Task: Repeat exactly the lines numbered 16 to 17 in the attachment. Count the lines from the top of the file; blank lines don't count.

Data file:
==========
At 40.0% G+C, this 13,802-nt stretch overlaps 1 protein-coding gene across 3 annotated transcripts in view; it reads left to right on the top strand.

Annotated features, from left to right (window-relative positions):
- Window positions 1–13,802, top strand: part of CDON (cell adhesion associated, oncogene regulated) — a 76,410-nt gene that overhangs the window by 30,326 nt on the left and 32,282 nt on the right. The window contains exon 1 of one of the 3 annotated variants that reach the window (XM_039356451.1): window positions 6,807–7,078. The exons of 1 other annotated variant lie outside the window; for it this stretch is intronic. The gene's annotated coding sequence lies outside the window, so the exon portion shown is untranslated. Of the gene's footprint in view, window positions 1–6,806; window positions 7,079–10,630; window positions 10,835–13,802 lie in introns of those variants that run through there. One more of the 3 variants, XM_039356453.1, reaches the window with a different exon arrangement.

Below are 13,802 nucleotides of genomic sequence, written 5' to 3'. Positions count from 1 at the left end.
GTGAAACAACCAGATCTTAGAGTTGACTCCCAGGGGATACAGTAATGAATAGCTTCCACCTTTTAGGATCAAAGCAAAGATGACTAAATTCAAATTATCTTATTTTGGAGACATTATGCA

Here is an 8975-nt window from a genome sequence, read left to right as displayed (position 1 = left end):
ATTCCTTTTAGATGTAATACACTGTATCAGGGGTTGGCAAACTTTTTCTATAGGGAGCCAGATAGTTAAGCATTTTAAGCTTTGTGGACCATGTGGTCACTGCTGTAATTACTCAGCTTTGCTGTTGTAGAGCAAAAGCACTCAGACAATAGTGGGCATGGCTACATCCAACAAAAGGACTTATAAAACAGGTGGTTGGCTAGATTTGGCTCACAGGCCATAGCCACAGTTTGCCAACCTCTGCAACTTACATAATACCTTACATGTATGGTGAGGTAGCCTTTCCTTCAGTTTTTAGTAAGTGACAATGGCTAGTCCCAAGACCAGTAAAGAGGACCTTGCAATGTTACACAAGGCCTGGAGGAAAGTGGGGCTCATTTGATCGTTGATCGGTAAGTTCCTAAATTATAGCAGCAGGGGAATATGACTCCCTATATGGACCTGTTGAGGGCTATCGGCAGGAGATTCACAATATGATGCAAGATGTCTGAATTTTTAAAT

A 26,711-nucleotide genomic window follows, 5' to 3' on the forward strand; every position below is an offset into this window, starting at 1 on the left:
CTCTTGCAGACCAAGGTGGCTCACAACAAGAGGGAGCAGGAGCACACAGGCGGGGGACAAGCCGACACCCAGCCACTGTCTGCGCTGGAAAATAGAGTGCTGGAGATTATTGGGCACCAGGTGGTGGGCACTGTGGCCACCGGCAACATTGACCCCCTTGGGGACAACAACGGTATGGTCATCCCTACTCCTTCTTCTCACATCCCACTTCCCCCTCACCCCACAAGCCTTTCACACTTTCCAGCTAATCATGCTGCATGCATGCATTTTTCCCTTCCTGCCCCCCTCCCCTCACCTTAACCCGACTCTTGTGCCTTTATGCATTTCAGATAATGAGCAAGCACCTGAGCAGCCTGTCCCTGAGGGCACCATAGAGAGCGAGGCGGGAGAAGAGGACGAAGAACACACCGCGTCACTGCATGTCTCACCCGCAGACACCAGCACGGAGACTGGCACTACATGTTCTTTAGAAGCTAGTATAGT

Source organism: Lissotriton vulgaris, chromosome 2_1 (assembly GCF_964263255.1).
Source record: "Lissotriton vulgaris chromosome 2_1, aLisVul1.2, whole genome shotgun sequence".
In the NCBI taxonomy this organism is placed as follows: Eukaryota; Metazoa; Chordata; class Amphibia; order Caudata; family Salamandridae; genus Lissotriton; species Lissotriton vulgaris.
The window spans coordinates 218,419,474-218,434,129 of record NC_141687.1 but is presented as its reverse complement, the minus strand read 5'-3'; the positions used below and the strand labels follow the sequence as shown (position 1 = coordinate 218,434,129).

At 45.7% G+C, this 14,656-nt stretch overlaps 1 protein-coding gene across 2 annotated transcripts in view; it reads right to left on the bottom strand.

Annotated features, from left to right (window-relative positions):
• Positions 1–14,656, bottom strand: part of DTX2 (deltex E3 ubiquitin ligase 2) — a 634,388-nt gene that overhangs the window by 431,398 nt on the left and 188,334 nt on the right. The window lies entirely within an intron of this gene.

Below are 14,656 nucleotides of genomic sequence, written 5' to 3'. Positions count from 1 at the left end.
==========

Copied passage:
• Positions 1–14,656, bottom strand: part of DTX2 (deltex E3 ubiquitin ligase 2) — a 634,388-nt gene that overhangs the window by 431,398 nt on the left and 188,334 nt on the right. The window lies entirely within an intron of this gene.

Below are 14,656 nucleotides of genomic sequence, written 5' to 3'. Positions count from 1 at the left end.